Directed by: Tom McCarthy
Written by: Tom McCarthy & Josh Singer
Cinematographer: Masanobu Takayanagi
by Jon Cvack
In the manner of Jesus Camp, this is one of the most terrifying stories I’ve seen in a long time. Given the vanilla director attached, I was hoping for a decent film, but nothing like this, which completely exceeded my expectations. It takes a few minutes to get use to each of the characters, specifically Mark Ruffalo playing Mike Rezendes, who’s a single man, living in a slum apartment, boiling hot dogs on the stove, and trying to give everything he has to the story.
I recall the story when it went public. I was about 14 or 15 years old, not particularly politically engaged, or all that religious. While surprised, I failed to grasp the extent of it all. I suppose most film aficionados would come out of this film asking if anyone’s ever seen Deliver Us From Evil, which I haven’t. Mostly because I find the entire subject disturbing and rarely find myself in the mood to watch such a dark documentary. I was raised Catholic, having spent every year in either Sunday school or Tuesday Night “CCD” (I’m trying to find out what this stood for as I don’t recall), until I was confirmed in 8th grade. The next year, the story would break. And when I saw Chicago, IL up on that list I couldn’t help wondering whether or not that extended to my hometown of Orland Park. Sure enough, it did, with Reverend Michael W. O’Connell who used to be the Associate Pastor at my church, St. Michael’s, convicted of molesting a child at The Our Lady of the Woods church about two miles from where I live.
What’s most terrifying is that just as the Cardinal of Boston, Bernard Francis Law, was about to get subpoenaed by the state troopers he took off for Rome, where Pope John Paul II appointed him as archpriest, ostensibly a promotion. More frustrating, he was observed as a victim by the conservative wing of the Vatican. To this day, no charges have been made.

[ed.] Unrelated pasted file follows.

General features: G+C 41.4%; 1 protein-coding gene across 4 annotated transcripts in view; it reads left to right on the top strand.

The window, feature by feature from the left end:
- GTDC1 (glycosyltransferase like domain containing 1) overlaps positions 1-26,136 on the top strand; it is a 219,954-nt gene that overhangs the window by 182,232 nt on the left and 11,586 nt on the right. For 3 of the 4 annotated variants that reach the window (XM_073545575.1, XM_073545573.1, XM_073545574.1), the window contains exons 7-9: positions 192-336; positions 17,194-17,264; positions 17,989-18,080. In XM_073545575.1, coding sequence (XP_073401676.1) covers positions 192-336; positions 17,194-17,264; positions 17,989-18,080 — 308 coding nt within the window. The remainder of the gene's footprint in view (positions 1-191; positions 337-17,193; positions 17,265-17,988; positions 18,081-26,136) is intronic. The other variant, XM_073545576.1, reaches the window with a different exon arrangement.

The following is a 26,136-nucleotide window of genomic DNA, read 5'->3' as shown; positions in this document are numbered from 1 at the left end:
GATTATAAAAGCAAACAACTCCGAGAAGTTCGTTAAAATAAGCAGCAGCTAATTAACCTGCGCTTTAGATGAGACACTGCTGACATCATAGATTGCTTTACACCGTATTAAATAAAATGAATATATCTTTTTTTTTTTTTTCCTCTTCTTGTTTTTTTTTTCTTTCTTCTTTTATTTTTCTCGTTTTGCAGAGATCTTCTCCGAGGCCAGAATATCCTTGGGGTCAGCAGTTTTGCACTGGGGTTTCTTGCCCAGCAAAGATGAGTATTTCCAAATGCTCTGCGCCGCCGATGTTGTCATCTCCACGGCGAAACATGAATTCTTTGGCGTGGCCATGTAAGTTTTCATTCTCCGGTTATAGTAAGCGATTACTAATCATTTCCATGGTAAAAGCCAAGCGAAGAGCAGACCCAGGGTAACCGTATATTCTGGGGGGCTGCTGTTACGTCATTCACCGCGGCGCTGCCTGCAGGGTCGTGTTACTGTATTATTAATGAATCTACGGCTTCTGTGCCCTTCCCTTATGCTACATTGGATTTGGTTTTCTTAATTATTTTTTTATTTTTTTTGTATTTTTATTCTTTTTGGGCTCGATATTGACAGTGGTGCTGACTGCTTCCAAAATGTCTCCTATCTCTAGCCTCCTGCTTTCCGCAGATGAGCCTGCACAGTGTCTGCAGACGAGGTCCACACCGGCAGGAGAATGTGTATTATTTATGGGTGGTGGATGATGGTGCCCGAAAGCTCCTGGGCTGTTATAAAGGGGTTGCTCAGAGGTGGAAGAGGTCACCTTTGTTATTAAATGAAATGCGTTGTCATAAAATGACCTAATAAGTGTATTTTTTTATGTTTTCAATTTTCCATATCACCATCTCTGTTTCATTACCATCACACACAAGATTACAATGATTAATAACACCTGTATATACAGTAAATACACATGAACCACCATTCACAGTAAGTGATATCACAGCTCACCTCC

You can’t help wondering what type of attention this story would have received if 9/11 never occurred. Just as they were ready to reveal it, the whole world changed. I don’t recall hearing much discussion about it from my Catholic family. I suppose to some 6% of the church being sexual molesters wasn’t enough for them to boycott the religion, though I’d love to see this same logic used in other far less innocuous causes (how about the yearly call to Boycott the Starbucks secular Holiday cups?). Not that my individual family was ever all that faithful to the doctrine, though my grandparents and extended were far more honoring. In fact, my cousins attended Brother Rice, a catholic private school in the Chicago suburbs, where last summer over 100 victims came forward, stating that archdiocese was covering up evidence of abuse.
What’s most frightening is when you ponder over how many priests had never gotten caught due to ‘sealed’ evidence, or the victim’s fear of coming forward out of shame. Spotlight does an incredible job of limiting the big speeches and other drama. It’s a straightforward film, which these victims deserved. Michael Keaton in every way deserves the coveted statue for this role, playing similar to Jeff Daniel’s in The Martian as the exceptionally pragmatic and level-headed Walter Robinson, who’s determined to do the story right. There are no car chases, or sex, or shoot outs. It might be the best investigative movie since The Insider.
BELOW: One of the creepiest conclusions to a film
7/23/2019 11:47:33 pm
Film and spotlight is identified for the newly available items for the bloggers. All the styles of the film are here for the discussion. The feeble part is played for the goodness of the candidates. Spotlight is reformed for the comfort and convenience of the instruments. The charge is done for the full control of the items for the candidates.
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